A Woman’s Story: Bully for a Day

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Leigh Flayton

Editor-In-Chief, Arrive

My fourth grade classmate Davy was something out of the 19th century. I remember him as a boy dandy who once wore an ascot and had a face so pale I’m surprised he didn’t die young from tuberculosis. He had a concave chest, ruddy cheeks and a runny nose, and his voice, deep yet nasal and sing-songy, made me think of poetry when, tomboy that I was, I’d rather be playing kickball.

Maybe that’s why I bullied him.

That sunny afternoon when we were 9 years old, Davy and I were milling around with some other kids during recess, doing nothing much on a concrete stoop near the playground. I don’t know why or whose idea it was, but we told Davy to lie down on the ground, and we took turns walking on him. I knew Davy better than some of the other kids — we’d performed a magic show together on Meet the Teacher night — and I remember taking a few steps and then becoming angry with him. Why wasn’t he fighting us? We soon let him go and that was the end of that. Davy never said much of anything to me again.

Then, a few weeks later, I realized I was more angry with myself. I was ashamed, also scared that people would find out. How could I have done such a thing? What kind of awful, evil person was I? And what would my parents think if they knew — or my teachers or the principal? And how would they punish me? I was not from a religious family, but I found myself lying awake, praying that I could erase the memory — or at least convince myself that it never happened. The entire incident only took a few minutes but I found myself thinking about it for what became my very own eternity.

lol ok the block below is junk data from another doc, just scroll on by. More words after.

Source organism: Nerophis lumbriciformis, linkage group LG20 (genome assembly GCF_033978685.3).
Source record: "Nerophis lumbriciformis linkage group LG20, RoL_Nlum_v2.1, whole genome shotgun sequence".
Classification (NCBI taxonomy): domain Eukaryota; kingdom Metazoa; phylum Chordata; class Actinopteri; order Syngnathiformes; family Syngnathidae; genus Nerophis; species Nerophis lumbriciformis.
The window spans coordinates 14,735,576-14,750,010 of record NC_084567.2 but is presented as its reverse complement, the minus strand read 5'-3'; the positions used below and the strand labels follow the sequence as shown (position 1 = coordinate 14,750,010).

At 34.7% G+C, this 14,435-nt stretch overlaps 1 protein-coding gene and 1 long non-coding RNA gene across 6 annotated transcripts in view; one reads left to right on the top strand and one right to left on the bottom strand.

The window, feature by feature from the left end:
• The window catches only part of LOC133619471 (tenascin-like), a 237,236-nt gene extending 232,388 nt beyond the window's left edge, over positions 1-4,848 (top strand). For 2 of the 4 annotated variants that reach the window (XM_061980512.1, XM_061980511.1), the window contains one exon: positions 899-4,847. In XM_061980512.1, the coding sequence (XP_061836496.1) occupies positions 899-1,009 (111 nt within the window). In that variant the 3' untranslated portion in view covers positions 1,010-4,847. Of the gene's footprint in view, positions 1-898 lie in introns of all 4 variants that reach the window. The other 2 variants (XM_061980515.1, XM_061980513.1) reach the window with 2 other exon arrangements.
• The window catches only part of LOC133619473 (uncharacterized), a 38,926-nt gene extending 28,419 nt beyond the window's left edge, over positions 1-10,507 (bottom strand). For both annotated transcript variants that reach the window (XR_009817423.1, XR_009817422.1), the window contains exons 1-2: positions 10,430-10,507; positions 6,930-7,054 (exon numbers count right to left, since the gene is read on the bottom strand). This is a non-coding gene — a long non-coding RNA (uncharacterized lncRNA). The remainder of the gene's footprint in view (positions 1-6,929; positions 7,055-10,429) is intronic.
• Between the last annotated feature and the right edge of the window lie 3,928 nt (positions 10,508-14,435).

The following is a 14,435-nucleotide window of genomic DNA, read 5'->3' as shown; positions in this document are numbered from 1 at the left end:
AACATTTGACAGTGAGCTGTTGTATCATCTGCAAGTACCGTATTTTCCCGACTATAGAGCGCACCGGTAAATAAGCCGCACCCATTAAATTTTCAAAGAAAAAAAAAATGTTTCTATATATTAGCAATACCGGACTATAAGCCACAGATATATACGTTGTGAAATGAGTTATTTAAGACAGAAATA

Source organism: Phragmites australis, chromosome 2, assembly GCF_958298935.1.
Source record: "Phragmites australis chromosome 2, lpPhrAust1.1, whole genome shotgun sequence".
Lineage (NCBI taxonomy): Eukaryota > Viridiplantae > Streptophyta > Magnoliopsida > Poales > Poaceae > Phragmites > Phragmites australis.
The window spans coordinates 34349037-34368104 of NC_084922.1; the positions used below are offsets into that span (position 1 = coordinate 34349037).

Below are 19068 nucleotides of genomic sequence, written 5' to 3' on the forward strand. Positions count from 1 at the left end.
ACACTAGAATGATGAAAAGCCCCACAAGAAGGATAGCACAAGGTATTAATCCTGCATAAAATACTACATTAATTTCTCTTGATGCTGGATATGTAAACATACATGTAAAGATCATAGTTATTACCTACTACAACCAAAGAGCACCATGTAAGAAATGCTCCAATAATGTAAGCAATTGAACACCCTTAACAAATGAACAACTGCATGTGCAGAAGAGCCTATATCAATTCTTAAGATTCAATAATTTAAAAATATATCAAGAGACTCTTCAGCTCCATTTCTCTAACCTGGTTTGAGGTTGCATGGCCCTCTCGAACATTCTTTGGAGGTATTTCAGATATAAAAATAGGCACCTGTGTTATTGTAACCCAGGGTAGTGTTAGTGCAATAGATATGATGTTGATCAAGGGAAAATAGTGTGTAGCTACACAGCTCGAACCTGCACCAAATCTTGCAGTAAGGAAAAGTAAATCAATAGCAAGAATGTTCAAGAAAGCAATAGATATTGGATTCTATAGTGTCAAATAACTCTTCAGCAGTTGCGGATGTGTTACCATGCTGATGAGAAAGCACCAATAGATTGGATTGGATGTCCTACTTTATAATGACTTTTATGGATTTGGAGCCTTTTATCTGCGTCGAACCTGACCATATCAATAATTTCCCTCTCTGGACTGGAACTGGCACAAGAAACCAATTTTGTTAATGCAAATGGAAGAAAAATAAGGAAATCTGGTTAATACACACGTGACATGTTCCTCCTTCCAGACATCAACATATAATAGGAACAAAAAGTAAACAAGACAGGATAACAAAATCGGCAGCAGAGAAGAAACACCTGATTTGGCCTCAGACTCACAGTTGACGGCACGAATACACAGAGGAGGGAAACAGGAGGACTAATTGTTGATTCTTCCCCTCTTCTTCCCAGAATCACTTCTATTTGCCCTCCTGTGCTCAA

At school I studied the other kids who walked on him with me — maybe they were feeling bad about it, too — but they all seemed fine. Even Davy was the same, except a little quieter. And he never looked me in the eye.

I was walking down the hall one day when I saw some kids trying to knock the books out of Davy’s hands and Davy was snarling back at them with that quavering, oddly melodious voice. I stepped in front of him and told the kids to leave him alone. They did, but Davy didn’t thank me. He just righted his books and went on his way. As I watched his hunched little body skulk its way down the hall, I remember promising myself that, no matter how hard it might be, I would always do my best to stick up for underdogs.